In 2016, Mel and Joyce decided to buy a second home in Florida. One of the main considerations was choosing a location in which Mel could continue to perform.  Before they had even unpacked their boxes in their Naples villa, Mel had already begun practice with the Gulf Coast Symphony. Karen Gerhardt has fond memories of attending a performance  there with Joyce and her husband Les, who died suddenly of pancreatic cancer soon after their visit in 2018.

Twelve years ago, Mel was diagnosed with prostate cancer. Marty Calderon said that Mel told him soon after hearing the news that he felt as if “someone one crapped on his plate of food.” That is the worst he has ever spoken about his cancer diagnosis. He continues to live his life with grace, dignity, and humor.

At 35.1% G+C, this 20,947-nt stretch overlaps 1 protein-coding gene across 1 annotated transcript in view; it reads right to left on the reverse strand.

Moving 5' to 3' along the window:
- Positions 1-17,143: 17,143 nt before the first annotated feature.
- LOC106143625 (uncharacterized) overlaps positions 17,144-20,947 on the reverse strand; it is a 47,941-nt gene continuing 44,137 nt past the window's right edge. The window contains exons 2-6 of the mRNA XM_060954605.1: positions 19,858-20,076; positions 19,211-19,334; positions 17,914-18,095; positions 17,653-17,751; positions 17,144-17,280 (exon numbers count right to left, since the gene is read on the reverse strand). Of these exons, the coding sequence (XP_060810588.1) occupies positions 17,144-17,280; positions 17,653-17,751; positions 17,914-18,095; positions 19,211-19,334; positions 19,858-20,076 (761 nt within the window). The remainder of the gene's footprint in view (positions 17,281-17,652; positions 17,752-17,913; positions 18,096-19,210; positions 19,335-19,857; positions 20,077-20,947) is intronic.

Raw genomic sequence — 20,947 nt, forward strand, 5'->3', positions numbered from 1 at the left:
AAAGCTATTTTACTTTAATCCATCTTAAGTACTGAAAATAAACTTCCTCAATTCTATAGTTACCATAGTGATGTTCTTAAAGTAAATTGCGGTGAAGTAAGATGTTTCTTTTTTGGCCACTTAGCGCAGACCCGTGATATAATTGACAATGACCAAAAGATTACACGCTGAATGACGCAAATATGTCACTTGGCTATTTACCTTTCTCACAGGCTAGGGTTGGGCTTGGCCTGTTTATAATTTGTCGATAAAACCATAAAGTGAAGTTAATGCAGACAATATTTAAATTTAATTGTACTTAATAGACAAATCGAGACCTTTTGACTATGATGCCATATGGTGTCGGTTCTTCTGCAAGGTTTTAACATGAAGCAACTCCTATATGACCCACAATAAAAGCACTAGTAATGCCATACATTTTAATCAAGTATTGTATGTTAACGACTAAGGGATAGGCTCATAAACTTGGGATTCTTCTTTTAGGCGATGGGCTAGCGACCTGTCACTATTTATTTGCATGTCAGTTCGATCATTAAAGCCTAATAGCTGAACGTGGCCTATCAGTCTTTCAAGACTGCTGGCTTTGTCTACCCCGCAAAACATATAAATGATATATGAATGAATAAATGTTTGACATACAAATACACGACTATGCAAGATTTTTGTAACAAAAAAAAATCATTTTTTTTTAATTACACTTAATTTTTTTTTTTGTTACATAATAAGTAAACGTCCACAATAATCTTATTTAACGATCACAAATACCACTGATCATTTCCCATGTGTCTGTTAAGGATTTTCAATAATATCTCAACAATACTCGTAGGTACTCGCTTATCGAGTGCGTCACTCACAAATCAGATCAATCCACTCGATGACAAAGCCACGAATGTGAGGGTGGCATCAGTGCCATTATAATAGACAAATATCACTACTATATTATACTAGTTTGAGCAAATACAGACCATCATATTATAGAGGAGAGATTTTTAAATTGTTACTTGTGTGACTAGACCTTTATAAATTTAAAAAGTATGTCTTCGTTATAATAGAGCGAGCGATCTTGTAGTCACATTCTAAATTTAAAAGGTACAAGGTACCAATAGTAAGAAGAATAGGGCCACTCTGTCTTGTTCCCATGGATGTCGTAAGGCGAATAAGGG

Mel had been an accomplished tennis and racquetball player in his youth. When he was in his sixties, he mixed those two sports with pickleball, finding the game offered a way to remain active without the physical demands of many other competitive sports. When Howie and Sandie Vipler visited the Toubs in November 2018, Mel played pickleball with them. The impact of his illness has curtailed further play.

In December,  Larry and I, along with Bernie and Chris Grossman traveled to Naples to have what had become our annual ‘Jews-eating-Chinese-food-on-Christmas Day’ tradition. When Mel saw a menu description of a dish containing leeks, he wondered out loud whether they were “Wiki Leaks.” Despite his growing weakness and obvious pain, Mel kept us all laughing throughout our visit.